The second, said Herzog, were the problems embedded in the liberalizing efforts. For example, there was “horrifically disdainful discrimination against the disabled and against people of color in many lands that was used for much of the 20th century to justify the promotion of contraceptives.”
Third, there was the matter of “ambivalences,” she said, adding, “sex does not always make people happy.” Sex, she said, can involve conflicting feelings, such as ecstasy, delight, excitement, security, satisfaction, longing, vulnerability, jealousy, boredom and even repulsion.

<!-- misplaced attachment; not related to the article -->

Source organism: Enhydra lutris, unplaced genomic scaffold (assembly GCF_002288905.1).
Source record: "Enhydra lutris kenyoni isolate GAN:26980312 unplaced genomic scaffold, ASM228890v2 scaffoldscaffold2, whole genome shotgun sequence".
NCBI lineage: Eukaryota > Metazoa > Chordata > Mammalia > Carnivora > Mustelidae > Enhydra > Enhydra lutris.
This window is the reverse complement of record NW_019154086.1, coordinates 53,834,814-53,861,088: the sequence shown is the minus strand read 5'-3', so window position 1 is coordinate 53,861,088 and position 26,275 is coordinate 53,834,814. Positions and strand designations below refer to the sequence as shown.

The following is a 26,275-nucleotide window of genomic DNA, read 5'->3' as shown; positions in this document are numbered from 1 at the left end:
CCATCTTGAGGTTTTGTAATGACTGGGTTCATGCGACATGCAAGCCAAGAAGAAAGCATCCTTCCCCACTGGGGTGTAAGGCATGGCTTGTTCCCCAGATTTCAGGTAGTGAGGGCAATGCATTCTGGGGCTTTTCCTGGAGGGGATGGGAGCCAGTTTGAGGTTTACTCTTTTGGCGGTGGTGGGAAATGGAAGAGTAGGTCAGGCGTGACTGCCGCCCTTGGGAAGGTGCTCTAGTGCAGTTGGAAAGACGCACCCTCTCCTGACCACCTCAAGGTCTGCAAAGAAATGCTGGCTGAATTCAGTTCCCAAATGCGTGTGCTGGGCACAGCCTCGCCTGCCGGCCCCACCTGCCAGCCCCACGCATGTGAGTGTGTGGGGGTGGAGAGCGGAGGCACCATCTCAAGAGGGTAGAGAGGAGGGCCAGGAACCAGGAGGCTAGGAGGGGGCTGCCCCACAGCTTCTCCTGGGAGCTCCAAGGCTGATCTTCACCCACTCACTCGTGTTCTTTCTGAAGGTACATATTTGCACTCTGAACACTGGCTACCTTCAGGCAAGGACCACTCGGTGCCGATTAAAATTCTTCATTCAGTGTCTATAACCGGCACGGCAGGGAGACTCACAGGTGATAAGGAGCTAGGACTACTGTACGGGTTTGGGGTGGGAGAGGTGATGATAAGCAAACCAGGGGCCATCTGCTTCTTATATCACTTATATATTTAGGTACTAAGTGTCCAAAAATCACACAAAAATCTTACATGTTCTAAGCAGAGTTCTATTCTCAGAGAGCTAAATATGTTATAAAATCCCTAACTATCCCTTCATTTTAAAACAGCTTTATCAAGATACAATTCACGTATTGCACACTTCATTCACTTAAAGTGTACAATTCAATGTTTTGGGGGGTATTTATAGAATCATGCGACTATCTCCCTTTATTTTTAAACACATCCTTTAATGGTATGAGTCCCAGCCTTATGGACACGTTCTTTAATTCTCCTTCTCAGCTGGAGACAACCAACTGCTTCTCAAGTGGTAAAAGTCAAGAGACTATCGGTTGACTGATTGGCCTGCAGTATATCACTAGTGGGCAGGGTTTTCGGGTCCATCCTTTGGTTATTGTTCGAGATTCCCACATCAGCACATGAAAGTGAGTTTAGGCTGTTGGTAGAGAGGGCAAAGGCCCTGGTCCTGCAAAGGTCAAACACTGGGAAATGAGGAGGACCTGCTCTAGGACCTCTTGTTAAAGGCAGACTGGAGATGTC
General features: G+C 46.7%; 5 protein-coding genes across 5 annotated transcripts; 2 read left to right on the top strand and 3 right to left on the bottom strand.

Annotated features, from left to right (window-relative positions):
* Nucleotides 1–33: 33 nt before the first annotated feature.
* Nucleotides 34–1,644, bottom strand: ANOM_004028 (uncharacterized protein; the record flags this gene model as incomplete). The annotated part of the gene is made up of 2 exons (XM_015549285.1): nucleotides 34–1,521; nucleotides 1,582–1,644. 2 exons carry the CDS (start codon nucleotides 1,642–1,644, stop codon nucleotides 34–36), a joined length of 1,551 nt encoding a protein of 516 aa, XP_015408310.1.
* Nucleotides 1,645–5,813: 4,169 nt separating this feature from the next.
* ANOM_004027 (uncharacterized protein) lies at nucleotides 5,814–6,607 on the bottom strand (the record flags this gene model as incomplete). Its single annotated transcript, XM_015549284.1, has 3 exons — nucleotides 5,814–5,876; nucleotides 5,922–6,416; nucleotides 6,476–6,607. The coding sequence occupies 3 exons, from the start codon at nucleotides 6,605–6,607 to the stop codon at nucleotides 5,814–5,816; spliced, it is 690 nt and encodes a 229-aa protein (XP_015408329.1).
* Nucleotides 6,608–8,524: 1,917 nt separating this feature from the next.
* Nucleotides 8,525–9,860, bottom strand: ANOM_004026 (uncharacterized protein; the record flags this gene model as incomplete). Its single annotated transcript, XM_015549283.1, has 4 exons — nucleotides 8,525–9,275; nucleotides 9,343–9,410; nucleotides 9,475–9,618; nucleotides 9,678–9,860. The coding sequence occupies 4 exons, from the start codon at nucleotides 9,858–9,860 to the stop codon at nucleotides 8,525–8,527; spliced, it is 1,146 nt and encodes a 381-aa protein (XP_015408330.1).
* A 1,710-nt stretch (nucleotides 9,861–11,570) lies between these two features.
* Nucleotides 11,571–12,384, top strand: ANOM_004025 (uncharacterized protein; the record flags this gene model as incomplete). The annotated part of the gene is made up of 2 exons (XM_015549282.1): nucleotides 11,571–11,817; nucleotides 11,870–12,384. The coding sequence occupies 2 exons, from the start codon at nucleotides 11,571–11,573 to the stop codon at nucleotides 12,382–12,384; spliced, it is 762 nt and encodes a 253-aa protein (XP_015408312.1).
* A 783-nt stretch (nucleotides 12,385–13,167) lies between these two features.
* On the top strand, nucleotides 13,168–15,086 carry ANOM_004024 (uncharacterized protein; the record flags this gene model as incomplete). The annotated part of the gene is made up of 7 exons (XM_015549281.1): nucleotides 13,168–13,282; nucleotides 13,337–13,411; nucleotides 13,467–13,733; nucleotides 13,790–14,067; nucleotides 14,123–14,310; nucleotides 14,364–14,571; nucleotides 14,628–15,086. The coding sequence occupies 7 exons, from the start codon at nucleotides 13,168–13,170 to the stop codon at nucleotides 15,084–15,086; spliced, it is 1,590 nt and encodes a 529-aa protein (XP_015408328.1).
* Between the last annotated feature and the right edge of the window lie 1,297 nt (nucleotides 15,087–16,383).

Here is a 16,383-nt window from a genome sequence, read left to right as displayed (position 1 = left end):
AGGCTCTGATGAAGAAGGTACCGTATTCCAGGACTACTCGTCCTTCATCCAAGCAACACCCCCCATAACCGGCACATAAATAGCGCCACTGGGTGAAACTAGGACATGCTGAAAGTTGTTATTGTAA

Herzog went on to explain that the 20th century can be broken down into five historic phases, beginning with the first 20 years or so when “ordinary people were demanding their sexual rights.” Interestingly, abortion was considered less immoral than contraception. The period was also marked by the beginnings of research into sex.
The second phase, 1925 through 1945, witnessed a “top down” approach, with governments seeking to suppress peoples’ right and tighten restrictions on contraception and abortion. The political movements of the time were hugely influential, as the Nazis, for example, turned synagogues into brothels.
The third phase, 1945 through 1965 witnessed a post-war retrenchment and a return to conservatism. Marriage was in vogue again. The period 1965 to 1985 could be summed up in one of the slogans of the era: make love, not war. It was dominated by the “morality of pleasure” and was “the heyday of the sexual revolution.”